Education Stakeholders Advocate for Discipline Changes
Parents, educators, students and political representatives met for two hours Saturday to discuss reducing suspensions in school and create a climate that doesn’t push students out of school.
The Education Law Center of Pittsburgh and Great Public Schools led a workshop-style conversation at the Kingsley Center in East Liberty titled, “educate don’t incarcerate,” a nod to the notion that disciplining students by pushing them out of school creates a pipeline to future incarceration.
Nancy Potter, a lawyer with the Education Law Center, said research supports what many have believed to be true for years; high levels of suspension and zero tolerance policies not only hurt the student disciplined but hurts all students who feel they aren’t in a safe and nurturing environment.
Potter led a breakout discussion on changing the student code of conduct to better reflect levels of infraction and discipline.
“In the criminal law world I would say like misdemeanors and felonies and what you see is things like disrespect are in the same category as possession of a weapon. We think that’s a problem. And that’s something the school district has been open to working on us with making some recommendations, and I know GPS (Great Public Schools) is also going to make some recommendations on how that could look different,” she said.
24th District State Representative Ed Gainey said he didn’t want to talk about the issue of the school to prison pipeline, rather larger issues that lead to the pipeline, such as inadequate human services. He spoke anecdotally of a student who could be acting out for un-obvious reasons.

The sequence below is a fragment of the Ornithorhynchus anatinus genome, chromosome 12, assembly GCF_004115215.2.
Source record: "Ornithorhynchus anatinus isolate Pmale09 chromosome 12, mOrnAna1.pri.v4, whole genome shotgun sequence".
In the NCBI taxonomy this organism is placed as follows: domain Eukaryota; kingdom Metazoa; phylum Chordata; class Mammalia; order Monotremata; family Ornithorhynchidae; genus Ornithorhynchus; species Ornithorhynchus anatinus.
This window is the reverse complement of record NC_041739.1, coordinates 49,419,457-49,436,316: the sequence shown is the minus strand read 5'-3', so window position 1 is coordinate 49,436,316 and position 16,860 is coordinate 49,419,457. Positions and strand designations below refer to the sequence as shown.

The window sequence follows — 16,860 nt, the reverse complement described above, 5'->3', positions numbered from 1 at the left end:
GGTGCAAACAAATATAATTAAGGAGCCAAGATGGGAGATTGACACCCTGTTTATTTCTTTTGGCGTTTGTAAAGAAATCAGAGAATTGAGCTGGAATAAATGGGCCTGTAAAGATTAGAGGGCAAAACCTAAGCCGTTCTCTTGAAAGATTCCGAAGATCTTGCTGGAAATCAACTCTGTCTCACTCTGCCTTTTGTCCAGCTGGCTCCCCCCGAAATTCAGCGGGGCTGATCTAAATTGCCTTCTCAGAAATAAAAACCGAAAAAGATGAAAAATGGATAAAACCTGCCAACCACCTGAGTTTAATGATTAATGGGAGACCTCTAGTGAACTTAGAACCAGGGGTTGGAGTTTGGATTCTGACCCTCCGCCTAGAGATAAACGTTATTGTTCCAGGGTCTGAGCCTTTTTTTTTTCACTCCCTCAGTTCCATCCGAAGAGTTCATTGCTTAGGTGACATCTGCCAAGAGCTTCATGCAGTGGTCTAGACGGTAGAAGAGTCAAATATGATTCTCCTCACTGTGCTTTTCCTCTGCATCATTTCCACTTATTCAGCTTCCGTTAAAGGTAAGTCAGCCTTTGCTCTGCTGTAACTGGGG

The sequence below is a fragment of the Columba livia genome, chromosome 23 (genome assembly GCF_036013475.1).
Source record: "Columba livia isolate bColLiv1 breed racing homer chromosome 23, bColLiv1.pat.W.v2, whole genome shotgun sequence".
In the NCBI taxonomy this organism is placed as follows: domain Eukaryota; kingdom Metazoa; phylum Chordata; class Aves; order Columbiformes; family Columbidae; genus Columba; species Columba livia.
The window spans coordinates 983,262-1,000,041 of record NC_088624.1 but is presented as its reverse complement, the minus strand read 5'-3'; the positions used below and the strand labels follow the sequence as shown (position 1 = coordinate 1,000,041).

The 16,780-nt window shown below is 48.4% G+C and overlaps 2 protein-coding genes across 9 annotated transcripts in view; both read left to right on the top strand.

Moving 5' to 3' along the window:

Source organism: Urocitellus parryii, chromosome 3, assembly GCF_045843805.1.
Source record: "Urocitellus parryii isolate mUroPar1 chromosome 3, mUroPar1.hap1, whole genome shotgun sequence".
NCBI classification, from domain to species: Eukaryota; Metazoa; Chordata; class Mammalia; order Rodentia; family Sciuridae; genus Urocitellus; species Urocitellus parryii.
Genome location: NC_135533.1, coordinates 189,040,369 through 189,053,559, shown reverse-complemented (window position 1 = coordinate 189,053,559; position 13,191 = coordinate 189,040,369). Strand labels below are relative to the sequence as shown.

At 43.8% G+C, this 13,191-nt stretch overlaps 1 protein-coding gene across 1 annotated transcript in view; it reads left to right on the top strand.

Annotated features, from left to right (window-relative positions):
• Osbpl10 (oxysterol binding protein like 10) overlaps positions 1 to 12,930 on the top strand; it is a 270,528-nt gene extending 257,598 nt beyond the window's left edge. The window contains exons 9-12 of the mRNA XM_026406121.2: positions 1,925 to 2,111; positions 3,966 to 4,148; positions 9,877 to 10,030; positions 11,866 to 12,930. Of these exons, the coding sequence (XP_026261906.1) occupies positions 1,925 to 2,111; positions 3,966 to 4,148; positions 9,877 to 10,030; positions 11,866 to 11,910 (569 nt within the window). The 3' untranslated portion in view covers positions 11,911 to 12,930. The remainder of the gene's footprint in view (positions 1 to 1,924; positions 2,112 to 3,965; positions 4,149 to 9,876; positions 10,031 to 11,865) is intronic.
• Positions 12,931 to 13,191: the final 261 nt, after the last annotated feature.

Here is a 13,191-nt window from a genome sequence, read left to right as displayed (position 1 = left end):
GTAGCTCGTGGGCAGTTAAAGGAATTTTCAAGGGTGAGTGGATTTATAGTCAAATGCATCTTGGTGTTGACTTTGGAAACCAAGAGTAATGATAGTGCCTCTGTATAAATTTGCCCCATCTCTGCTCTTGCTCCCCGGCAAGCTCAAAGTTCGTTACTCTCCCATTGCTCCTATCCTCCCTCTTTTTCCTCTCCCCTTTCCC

“He’s sitting in the classroom lacking love because his family is dealing with some other issues. If we don’t strengthen health and human services, we can’t create whole students. We can’t do it. We can not do it,” Gainey said.
Jeff Shook, a professor in the school of social work at the University of Pittsburgh spoke of a study challenging the labels that are put on students at an early age.
“This study finds that there’s an internalization of this label that’s related to subsequent behavior, but more importantly it also finds that authority figures, school figures and other authority figures, they’re more apt to apply that label once it’s initially applied," he said.
Shook challenged the idea of suspension as discipline saying it might not rehabilitate students.
He urged school administrators to think about what it means to refer youth to the juvenile court rather than other ways of handling the behavior saying the overuse of the juvenile court can lead to several negative outcomes.
Gainey said in order to create better students, the state has to change the balance of funding to education.
“We have to fund education better. If we don’t change the formula, if there are some things we don’t do right now to change the way we fund education from a state perspective, then we can’t bust up the school to prison pipeline because the funding won’t be there. Because $34,000 a year goes to an inmate and only $15,000 a year goes to a student in school,” he said.